Old Rite Prayer Rope (Lestovka)
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Made of handcrafted leather, the Lestovka or "Ladder" is a type of prayer rope used in Russia before the arrival of the Greek knotted prayer rope in the 18th century. It is still used today by pious Old Ritualist Orthodox Christians.
The Lestovka has four lapostki (leaves or flaps), symbolizing the four Evangelists. The stitching around the leaves symbolizes the teaching of the Gospel. Sealed between the leaves are seven movable pieces, as tokens of the seven Great Mysteries of the Church. Where the Lestovka is joined together there are three steps at each end, and on the Lestovka itself are three more steps, for a total of nine, which stands for the nine orders of angels, and for the nine months during which the most pure Mother of God carried in her womb the Infant Who is before all ages. The empty space after the juncture represents the earth. Then there are twelve counters (babochki, rungs, steps, beads or loops), signafying the twelve Apostles who walked on the earth with the Lord. Then there are thirty-nine counters for the thirty-nine weeks and two days in which the Theotokos carried Christ in her womb. The next thirty-three counters represent the thirty-three years the Lord walked the earth. And the seventeen counters symbolize the seventeen prophets who prophesied concerning Christ.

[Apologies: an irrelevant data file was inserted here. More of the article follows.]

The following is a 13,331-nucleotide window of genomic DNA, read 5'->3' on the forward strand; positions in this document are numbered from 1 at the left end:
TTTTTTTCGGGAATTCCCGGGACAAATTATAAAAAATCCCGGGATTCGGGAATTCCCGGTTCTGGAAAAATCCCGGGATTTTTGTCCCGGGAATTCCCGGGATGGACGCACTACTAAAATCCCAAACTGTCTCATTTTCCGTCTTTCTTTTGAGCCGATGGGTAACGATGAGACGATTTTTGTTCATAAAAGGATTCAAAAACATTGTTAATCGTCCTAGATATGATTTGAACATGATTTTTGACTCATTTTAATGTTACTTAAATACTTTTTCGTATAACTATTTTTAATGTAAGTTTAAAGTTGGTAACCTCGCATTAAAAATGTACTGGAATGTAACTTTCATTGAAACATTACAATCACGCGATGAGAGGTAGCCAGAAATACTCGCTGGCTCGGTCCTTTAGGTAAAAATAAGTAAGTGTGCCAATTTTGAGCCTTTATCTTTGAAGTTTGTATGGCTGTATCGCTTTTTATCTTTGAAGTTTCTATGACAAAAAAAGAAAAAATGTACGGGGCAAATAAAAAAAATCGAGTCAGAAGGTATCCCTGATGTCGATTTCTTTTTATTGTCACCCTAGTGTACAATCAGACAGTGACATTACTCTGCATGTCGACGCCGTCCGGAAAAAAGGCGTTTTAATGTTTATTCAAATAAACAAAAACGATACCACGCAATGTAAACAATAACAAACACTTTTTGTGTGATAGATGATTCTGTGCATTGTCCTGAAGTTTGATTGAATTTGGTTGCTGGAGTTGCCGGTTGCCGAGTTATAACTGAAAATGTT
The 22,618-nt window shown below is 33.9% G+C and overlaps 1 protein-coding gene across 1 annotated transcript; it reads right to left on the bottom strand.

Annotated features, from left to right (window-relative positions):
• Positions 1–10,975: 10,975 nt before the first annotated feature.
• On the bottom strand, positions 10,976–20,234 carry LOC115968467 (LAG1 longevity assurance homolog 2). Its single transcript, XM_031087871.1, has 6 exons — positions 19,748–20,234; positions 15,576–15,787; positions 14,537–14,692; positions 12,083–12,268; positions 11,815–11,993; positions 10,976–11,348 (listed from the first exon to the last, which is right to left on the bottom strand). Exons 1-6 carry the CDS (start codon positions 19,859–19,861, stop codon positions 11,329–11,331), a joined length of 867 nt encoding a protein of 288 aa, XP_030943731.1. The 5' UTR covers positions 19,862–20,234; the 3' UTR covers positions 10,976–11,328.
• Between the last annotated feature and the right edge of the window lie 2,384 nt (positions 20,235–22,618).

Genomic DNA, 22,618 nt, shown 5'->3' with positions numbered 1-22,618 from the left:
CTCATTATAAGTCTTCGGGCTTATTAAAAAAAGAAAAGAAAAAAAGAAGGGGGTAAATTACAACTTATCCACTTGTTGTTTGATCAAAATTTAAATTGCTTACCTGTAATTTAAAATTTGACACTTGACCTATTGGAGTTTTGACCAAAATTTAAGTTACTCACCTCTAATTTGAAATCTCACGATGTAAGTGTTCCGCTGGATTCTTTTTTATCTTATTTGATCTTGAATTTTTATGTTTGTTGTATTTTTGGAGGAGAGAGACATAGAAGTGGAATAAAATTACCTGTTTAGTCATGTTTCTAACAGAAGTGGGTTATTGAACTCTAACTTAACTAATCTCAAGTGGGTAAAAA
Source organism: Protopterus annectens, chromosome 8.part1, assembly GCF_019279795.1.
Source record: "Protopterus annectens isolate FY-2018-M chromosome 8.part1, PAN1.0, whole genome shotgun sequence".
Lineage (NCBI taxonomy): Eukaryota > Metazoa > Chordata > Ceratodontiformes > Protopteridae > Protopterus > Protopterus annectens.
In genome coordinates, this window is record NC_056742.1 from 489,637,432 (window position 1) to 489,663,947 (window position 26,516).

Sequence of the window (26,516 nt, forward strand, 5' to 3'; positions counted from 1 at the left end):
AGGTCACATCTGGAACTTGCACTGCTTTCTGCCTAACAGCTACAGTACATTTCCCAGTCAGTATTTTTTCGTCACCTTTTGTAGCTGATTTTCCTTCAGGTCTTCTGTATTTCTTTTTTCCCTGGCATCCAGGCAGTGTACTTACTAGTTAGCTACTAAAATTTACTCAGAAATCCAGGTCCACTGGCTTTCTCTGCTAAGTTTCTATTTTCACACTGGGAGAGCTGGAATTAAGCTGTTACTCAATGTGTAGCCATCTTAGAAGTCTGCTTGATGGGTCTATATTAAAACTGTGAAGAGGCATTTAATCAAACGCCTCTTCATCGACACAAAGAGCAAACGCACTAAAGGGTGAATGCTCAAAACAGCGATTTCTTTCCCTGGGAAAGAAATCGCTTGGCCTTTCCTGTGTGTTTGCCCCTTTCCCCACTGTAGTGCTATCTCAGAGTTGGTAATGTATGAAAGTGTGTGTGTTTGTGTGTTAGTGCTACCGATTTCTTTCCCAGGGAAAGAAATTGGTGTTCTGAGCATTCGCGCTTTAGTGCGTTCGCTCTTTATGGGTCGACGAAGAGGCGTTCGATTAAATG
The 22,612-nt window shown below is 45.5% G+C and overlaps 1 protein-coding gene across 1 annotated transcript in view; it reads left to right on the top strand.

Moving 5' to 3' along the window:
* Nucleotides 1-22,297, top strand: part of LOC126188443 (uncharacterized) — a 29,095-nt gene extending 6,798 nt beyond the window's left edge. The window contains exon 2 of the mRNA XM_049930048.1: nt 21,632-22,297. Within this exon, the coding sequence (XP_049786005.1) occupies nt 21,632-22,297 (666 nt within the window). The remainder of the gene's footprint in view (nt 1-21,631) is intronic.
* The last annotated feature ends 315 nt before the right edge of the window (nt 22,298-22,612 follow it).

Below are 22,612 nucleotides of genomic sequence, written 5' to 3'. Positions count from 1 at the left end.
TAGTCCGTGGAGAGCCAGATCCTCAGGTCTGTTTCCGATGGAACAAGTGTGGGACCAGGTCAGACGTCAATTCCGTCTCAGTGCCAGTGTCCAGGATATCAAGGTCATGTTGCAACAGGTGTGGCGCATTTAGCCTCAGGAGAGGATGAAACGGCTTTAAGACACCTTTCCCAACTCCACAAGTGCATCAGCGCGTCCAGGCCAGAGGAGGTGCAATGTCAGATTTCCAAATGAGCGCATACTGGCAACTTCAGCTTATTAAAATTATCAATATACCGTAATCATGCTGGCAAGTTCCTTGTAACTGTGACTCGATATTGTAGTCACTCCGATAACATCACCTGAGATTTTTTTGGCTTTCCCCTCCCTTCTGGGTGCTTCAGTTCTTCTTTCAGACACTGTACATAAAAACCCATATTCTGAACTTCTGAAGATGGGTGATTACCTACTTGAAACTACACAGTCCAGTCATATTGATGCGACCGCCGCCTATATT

Like other Prayer Ropes, any repeated prayer can be said, however the one used most often is the Jesus Prayer.
Color of stitching may vary.